Review - The Diary of Murasaki Shikibu

Murasaki Shikibu is mainly known for her The tale of Genji, but she has made another important contribution to the literary heritage of old Japan, and that is her diary, or nikki as they are called in Japanese. A nikki is a collection of reflections and describtions of events, but not perhaps in a way a modern diary-writer would understand the task. Fair enough, this is written a little over a thousand years ago, conventions on writing change over time.

This diary is written in the first years of the 11th century, in a period called Heian. She is recently widowed and has a place at the imperial court, and the first part (and the end) is a description of life in the imperial household. The diary begins when the second consort of emperor Ichijo, Shoshi, was expected to give  birth to her first child, and then revolvs around this, the rituals surrounding birth and newly borns, but also court life as such. The second part of the book has the shape of a letter, both telling of Murasaki's thoughts on life (which come across as rather gloomy) and her opinions on other courtiers.

The main focus is descriptions. She describes rituals, people, nature and clothes. Everything is very beautiful and to the point in a way any modern writer could take notes from. But this is an old text and to a modern reader that can present a problem, you have to know quite a bit to be able to fully appreciate the text. That is why I would recommend any reader to sit down with a version with extensive footnotes. It might sound a bit boring, but it really isn't, and if you don't you will soon see the problems: not only are the officialls mentioned only by their titles and in a way that hints very little of who they were, but even the colours of the ladies in waiting's  robes are described in ways unknown to most modern readers (not to mention non-Japanese), and let's face it, most of us know precious little about rituals and their shape and meaning in Heian Japan.

All in all a beautiful read and an important document!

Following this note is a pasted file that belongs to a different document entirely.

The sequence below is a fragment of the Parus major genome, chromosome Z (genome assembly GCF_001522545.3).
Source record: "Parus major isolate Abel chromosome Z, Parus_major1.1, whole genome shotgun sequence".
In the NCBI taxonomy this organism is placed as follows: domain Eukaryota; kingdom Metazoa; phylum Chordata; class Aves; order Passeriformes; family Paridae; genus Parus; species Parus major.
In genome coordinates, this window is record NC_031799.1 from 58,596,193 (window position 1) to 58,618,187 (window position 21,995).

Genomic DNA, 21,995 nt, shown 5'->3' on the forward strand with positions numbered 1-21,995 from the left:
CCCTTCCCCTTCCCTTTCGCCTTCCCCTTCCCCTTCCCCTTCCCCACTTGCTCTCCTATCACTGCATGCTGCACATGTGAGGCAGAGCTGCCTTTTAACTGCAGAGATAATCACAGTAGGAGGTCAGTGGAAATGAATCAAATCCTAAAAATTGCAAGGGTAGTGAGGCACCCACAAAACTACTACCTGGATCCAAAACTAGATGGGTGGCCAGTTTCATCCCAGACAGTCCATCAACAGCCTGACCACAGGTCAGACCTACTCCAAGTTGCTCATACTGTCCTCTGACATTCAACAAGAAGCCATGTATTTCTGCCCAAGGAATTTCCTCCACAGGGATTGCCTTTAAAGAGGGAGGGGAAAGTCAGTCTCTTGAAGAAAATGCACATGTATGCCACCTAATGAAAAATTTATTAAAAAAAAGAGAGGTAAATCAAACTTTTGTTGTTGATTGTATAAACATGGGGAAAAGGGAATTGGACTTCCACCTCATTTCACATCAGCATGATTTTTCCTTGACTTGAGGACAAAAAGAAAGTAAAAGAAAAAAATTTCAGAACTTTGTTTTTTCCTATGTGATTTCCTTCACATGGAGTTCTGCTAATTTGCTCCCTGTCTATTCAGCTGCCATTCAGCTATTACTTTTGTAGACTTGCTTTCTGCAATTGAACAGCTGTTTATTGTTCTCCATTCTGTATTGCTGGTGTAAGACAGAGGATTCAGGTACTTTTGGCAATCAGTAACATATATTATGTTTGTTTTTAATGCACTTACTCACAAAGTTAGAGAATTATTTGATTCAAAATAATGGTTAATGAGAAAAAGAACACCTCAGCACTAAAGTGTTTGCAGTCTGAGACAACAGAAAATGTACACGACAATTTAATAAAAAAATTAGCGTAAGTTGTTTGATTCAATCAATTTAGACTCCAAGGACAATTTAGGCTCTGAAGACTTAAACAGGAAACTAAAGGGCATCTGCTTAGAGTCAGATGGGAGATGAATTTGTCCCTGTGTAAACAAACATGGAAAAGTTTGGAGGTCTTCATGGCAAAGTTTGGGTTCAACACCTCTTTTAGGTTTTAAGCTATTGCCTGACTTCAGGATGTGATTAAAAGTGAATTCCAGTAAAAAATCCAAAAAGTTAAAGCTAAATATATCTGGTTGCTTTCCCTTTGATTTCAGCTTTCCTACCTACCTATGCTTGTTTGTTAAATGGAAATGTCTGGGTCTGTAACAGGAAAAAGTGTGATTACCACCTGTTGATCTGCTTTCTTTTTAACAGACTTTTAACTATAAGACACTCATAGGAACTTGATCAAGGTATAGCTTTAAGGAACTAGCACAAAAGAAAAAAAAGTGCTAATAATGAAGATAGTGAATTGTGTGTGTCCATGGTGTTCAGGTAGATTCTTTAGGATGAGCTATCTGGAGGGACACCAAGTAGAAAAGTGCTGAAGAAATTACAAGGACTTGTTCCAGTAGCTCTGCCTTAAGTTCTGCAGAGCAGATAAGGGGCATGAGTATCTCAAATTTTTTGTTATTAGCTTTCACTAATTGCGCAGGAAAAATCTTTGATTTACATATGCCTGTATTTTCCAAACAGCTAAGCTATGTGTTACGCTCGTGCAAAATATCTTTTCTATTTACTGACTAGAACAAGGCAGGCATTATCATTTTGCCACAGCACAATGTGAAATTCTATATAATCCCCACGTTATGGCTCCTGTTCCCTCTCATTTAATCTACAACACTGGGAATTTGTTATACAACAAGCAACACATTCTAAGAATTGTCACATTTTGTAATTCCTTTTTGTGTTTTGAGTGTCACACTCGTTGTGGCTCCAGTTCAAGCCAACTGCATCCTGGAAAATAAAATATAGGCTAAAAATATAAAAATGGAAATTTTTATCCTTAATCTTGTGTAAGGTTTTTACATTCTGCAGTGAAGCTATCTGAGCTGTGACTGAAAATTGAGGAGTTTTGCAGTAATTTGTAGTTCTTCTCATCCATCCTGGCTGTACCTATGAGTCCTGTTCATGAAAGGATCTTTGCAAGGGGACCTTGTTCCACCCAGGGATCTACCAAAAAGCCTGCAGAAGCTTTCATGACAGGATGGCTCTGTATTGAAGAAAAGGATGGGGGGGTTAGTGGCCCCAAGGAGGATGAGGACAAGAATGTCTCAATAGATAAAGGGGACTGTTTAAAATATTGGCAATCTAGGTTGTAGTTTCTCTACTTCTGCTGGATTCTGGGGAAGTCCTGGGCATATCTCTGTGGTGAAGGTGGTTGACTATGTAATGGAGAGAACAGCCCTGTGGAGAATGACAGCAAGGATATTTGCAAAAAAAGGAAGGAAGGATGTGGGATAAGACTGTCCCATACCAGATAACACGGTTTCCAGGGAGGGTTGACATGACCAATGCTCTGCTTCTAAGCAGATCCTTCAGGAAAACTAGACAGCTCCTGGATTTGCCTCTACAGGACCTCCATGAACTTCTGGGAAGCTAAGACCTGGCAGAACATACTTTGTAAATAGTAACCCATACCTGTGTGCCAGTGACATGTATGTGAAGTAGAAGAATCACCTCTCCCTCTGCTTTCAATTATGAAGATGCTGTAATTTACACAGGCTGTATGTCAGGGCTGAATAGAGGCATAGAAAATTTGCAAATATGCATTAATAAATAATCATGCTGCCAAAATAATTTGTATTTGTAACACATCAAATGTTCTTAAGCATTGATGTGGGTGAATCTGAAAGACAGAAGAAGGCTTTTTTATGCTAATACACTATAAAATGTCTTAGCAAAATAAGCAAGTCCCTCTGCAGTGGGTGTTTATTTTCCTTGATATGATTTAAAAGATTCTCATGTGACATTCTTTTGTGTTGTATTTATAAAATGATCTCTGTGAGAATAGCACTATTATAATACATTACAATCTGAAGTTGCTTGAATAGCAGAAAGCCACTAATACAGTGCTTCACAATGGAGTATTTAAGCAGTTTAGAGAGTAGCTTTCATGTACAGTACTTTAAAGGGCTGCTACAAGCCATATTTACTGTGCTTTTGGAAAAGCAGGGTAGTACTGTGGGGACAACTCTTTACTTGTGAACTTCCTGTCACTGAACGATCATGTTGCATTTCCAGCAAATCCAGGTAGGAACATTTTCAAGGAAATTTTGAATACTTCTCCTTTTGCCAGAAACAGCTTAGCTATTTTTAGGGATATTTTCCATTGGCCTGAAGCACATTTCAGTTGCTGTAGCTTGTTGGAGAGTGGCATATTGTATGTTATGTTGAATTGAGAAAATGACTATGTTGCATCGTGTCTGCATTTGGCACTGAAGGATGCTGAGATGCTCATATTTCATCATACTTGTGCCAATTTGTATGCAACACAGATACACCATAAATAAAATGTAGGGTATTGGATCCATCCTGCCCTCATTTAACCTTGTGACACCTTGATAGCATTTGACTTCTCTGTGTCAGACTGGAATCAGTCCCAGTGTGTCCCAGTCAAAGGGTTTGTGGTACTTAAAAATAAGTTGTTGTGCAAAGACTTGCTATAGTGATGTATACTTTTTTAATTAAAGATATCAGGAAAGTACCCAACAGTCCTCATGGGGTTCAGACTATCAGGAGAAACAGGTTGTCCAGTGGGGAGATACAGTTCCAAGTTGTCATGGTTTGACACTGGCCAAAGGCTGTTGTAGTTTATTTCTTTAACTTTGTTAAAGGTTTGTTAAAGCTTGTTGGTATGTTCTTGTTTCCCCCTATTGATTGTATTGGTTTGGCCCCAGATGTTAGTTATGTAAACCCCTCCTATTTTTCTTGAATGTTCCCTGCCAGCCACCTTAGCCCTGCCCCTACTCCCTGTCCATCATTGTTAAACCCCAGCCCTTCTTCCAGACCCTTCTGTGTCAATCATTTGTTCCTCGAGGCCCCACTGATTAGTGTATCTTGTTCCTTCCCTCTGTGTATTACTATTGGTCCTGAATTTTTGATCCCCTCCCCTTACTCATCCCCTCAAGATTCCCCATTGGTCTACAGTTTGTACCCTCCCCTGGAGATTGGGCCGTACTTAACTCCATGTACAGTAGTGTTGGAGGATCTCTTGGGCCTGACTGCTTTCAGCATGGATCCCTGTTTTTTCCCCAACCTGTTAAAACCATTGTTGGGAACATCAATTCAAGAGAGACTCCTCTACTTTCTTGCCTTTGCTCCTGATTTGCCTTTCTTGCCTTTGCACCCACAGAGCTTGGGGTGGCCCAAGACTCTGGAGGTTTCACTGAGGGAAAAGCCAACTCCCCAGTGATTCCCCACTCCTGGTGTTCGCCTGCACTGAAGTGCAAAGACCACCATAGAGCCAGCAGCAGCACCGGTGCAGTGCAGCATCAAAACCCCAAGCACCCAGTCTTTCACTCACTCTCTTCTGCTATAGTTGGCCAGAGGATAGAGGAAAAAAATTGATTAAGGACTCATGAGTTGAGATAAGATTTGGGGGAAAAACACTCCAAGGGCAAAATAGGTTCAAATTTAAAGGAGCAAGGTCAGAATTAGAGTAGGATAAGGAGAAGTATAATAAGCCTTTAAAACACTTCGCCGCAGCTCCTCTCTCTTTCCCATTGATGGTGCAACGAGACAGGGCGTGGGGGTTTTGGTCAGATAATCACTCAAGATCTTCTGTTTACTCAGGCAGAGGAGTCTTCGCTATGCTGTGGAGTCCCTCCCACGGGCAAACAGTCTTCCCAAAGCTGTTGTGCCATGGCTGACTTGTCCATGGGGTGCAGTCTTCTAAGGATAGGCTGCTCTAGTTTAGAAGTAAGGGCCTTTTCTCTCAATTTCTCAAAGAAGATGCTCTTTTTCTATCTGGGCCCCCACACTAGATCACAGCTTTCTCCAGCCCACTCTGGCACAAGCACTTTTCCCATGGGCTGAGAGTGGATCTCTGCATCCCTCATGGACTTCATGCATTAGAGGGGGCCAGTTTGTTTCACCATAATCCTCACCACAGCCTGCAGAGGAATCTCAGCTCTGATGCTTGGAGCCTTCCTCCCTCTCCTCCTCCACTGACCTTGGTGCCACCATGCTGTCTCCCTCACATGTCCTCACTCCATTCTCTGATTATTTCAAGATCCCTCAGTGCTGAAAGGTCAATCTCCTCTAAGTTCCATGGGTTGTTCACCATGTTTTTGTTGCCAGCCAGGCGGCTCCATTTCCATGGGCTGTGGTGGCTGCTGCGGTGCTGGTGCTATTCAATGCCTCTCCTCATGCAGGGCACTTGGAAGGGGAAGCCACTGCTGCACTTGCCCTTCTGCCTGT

More about her can be found here!


Mary Curzon and style

Mary Curzon
Mary Curzon, who deserves a blog post in herself (and I might get around to that) was an American heiress who married George Curzon who was to become Viceroy of India at the end of the 19th century. At the moment I'm reading Nigel Nicolson's biography on her (Mary Curzon) and his description of her and her wardrobe when she was to become Vicereine is worth quoting in spite of its length (page 138 in the Futura paperback edition from 1978) to give a flair of the exotic, and what was expected of a woman in the late Victorian and Edwardian period:

"She took immense pains with her trousseau, knowing that she must match the magnificent jewels, uniforms, turbans and saris of her host and hostess, and how much importance an oriental people attach to outward appearance. She must be ultra-feminine when the men were ultra-masculine. She must not give offence by adopting the Indian style, but pay tribute to it by discreet reminders that she knew what it was. She had special materials woven in India to her design; embroidered Parisian clothes with Indian motifs; bought costume jewellery in Calcutta bazaars. Many of her clothes survive in the costume-museum of Bath, a few displayed on dummies in the exhibition-hall, the remainder carefully stored in the original trunks in which she brought them back from India. There, seventy years later, I was allowed to unfold and handle them. They were still in perfect condition. Evening dresses, garden-party dresses, trains, morning gowns; silks, satins and brocades; padded, boned and upholstered. She had a taste for slithering materials which changed colour as she walked, or crisp ones which rustled (sound has gone out of modern clothes, to their loss), and for lace edgings which would have dirtied withing an hour had she not taken great care. Almost every dress was made by Worth in Paris, and  on most were stitched Indian designs of flowers, or whorls following the skirt-hem or caressing the neckline, strengthening the flowing silk or satin with encrusted dragons or insects unknown to entomology. She preferred glowing colours, rich reds and purples, imperial colours, but pink was her favourite. In the daytime the dresses were loose and flowing, or tightly waisted. In the evening, her splendid shoulders emerged candlelike from the tight socket of her gown. Her beauty complimented  the material and jewels, her wearing them the designer, and all combined to satisfy her desire, her obligation, to be the loveliest."